The University of Maryland, Baltimore’s Promise Heights initiative has been working with community partners and adolescents in West Baltimore to seek solutions to the violence that has become a public health crisis.
“This is a public health emergency,” Bronwyn Mayden, MSW, executive director of Promise Heights, said in reference to data obtained in a survey of young people reporting how violence affects their lives. Nearly four in 10 said they knew someone who had been killed before turning 20 years old.
“We have to band together to prevent the violence and all the trauma we’re seeing,” Mayden said in welcoming more than 120 people, many of them teens and young adults, who attended a forum held Feb. 3 at Bethel AME Church. The event’s multiple sponsors included The Baltimore Sun and partners in the BUILD Youth Violence Prevention Program.
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The Promise Heights initiative, led by the University of Maryland School of Social Work (SSW), seeks to improve the lives of children and families in the impoverished neighborhood of Upton/Druid Heights. Mayden is assistant dean of the SSW, and several faculty and staff members helped organize the forum and participated in the discussions that took place.
Attendees included SSW clinical associate professor Frederick Strieder, PhD, MSSA, director of Family Connections; the Rev. Frank M. Reid III, D.Min, senior pastor of Bethel AME; Gregory Thornton, Ed.LD, chief executive officer of Baltimore City Schools; a representative of the Baltimore City Police Department and a representative of the Baltimore City Health Department (BCHD).
The results of the survey and the ideas of young people about how to address the troubling results were published Feb. 4 in a Baltimore Sun article, “Survey shows prevalence of violence in lives of Baltimore students.” Its publication and the work that led to the survey grew out of the Sun’s 2014 series by Andrea K. McDaniels, “Collateral Damage.”
To prevent violence, 64 percent of those surveyed suggested more jobs for youth and more than half called for more activities after school, for teen support groups, and for parents talking with the children about violence.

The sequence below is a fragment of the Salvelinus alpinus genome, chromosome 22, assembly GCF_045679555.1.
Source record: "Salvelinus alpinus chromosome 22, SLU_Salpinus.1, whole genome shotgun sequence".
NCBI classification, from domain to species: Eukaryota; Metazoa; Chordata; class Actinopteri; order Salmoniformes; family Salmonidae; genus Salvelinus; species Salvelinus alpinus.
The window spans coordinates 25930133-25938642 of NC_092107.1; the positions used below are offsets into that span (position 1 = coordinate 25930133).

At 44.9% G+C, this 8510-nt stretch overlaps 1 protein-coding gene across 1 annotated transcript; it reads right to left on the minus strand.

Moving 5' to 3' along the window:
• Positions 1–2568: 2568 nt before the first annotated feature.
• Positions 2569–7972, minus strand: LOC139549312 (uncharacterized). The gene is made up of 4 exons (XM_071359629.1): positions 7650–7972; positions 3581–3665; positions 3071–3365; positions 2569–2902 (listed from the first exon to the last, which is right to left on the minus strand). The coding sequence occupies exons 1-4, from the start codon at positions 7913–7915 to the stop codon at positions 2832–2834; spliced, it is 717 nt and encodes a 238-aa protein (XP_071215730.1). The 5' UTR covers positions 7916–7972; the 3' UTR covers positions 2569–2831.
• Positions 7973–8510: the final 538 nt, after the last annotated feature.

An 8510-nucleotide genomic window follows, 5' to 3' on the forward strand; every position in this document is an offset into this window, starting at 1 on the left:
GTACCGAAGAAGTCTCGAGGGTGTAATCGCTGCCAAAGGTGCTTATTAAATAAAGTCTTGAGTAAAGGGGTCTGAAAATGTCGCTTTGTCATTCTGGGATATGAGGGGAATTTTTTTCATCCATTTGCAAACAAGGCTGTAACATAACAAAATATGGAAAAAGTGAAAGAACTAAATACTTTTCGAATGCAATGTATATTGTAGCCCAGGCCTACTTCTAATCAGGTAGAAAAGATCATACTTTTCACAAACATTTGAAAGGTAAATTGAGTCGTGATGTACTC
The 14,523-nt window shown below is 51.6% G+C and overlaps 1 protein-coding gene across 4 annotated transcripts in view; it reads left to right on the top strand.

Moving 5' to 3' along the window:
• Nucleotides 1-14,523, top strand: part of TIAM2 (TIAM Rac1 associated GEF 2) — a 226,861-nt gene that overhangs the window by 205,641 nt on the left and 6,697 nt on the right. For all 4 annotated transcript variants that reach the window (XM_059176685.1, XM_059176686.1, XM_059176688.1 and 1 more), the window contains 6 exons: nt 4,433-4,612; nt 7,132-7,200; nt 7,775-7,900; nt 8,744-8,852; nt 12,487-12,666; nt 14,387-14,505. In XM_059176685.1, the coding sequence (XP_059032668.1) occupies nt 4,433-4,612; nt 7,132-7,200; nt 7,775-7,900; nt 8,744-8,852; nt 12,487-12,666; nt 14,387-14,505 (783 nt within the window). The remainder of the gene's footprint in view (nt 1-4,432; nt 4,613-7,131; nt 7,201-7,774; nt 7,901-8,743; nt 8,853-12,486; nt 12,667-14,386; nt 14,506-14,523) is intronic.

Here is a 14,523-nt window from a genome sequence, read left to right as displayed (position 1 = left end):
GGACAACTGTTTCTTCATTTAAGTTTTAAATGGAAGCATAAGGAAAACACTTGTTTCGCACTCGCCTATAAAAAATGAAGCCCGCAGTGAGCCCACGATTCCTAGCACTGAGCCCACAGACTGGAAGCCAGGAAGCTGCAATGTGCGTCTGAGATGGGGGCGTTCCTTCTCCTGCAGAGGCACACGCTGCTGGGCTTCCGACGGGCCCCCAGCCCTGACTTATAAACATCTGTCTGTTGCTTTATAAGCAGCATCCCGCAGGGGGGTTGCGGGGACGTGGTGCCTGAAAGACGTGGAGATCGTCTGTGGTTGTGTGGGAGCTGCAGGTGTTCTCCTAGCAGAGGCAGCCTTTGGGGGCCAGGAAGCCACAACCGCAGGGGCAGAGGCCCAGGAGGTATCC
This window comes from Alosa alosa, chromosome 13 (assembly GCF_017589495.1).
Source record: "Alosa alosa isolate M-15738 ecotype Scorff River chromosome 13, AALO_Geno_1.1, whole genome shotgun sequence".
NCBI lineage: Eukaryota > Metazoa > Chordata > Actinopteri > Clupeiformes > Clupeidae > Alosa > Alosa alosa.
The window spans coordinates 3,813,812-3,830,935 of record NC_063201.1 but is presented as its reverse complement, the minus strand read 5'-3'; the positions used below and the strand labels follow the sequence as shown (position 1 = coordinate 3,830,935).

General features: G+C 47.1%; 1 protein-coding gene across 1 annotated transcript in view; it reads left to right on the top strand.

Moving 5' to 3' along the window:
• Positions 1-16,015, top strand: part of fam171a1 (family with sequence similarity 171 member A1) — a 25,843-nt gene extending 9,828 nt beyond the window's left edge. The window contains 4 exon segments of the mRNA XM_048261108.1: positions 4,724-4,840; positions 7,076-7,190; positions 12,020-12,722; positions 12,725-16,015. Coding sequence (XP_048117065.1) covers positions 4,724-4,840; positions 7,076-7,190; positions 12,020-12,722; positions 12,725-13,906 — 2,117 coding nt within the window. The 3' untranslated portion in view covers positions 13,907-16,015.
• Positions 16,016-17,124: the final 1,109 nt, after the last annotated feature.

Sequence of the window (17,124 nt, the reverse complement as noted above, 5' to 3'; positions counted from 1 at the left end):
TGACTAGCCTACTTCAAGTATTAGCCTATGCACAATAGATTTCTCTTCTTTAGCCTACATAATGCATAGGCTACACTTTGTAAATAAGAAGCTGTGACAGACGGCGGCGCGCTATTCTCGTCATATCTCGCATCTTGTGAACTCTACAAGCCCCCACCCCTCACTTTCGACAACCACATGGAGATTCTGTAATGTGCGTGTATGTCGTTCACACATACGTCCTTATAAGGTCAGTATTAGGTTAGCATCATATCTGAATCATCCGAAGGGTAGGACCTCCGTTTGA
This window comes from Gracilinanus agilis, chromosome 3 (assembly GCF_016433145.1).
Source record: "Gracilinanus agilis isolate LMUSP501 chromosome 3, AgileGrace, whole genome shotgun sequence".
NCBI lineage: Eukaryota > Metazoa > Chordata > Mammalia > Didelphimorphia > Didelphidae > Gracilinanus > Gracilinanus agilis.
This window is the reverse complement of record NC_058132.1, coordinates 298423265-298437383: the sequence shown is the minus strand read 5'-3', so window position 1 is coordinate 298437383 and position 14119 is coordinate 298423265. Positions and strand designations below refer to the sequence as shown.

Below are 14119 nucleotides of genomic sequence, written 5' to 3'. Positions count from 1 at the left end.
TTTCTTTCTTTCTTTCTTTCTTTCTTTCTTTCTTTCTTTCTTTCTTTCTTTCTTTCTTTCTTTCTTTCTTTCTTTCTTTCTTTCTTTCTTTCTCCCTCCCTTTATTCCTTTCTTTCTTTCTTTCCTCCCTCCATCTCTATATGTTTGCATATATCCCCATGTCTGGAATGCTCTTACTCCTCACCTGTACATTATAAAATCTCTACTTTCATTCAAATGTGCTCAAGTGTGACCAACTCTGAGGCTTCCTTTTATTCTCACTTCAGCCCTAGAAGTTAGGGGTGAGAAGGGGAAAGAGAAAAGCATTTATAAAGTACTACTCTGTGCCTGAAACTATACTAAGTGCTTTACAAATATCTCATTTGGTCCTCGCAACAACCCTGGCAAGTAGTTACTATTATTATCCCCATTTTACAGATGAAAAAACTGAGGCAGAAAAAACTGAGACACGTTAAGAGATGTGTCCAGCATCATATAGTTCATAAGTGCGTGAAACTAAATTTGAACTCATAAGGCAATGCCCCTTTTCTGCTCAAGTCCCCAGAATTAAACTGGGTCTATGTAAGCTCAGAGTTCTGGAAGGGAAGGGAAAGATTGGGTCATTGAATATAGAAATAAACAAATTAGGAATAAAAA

Promise Heights surveyed 209 students at Baltimore Renaissance Academy (RA) High School and Booker T. Washington Middle School for the Arts, which are among the initiative’s five Community Schools. Of the respondents, 43 percent said they witnessed physical violence at least once a week, and 39 percent said they knew someone who had been killed before the person reached age 20. On the topic of weapons, 40 percent knew someone with a gun, and nearly 19 percent said they could easily get a gun. Slightly more than half blamed gangs as the cause of violence but 48.2 percent disagreed.
Many of the students surveyed and others actively engaged in the prevention effort were directly touched by fatal incidents in November and January. In the first, RA student Ananias Jolley, 17, was stabbed in a high school class and later died. Classmate Donte Crawford was charged with first-degree murder in that case. On Jan. 29, two students in leadership roles at the forum saw the body of another RA student, Darius Bardney, 16, who had been shot moments before at an apartment complex.
The survey was made possible through the BUILD Health Challenge, which awarded a $75,000 planning grant in 2015 to Healing Together Collaborative: Preventing Youth Violence in Upton/Druid Heights (HTC).
Key partners in HTC with Promise Heights are the Druid Heights Community Development Corporation (DHCDC), which is the lead recipient; the R Adams Cowley Shock Trauma Center at the University of Maryland Medical Center Violence Prevention Program; Roberta’s House, a family grief support center; Maryland Communities United, a grassroots membership organization; and the BCHD.
The collaborative was formed in response to the Collateral Damage series, which appeared in December 2014 and was supported by the Annenberg Center for Health Journalism at the University of Southern California (USC). As a follow-up, USC Annenberg helped fund an effort for the Baltimore youths to tell their own stories.
In a resulting video produced by The Sun, “Collateral Damage: Community Voices on Hardship and Healing in Upton/Druid Heights,” children ranging from pre-kindergartners to teenagers speak. Among them is the 17-year-old who would go on to be charged in the stabbing death. And in an interview, the mother of the slain youth describes her loss. The video was shown to a hushed crowd.
Hallie Atwater, LCSW-C, of the SSW, who as community coordinator at RA has helped students and families cope with the trauma, was involved in the forum and was quoted in The Sun’s article. “It’s sad and not fair, and it’s really adding up in a big way,” she said of the violence.
Seeking an antidote, a group of youth ambassadors with the DHCDC developed a conflict resolution tool incorporating the slogan, “Be TRUE to your WORD.” At the conclusion of the forum they joined Mark Montgomery, who works with youth at Bethel AME, and Tavon Benson, of the DHCDC, in leading a pledge based on the tool. Adults were given cards that said: “Do Your Part to End Youth Violence in West Baltimore.”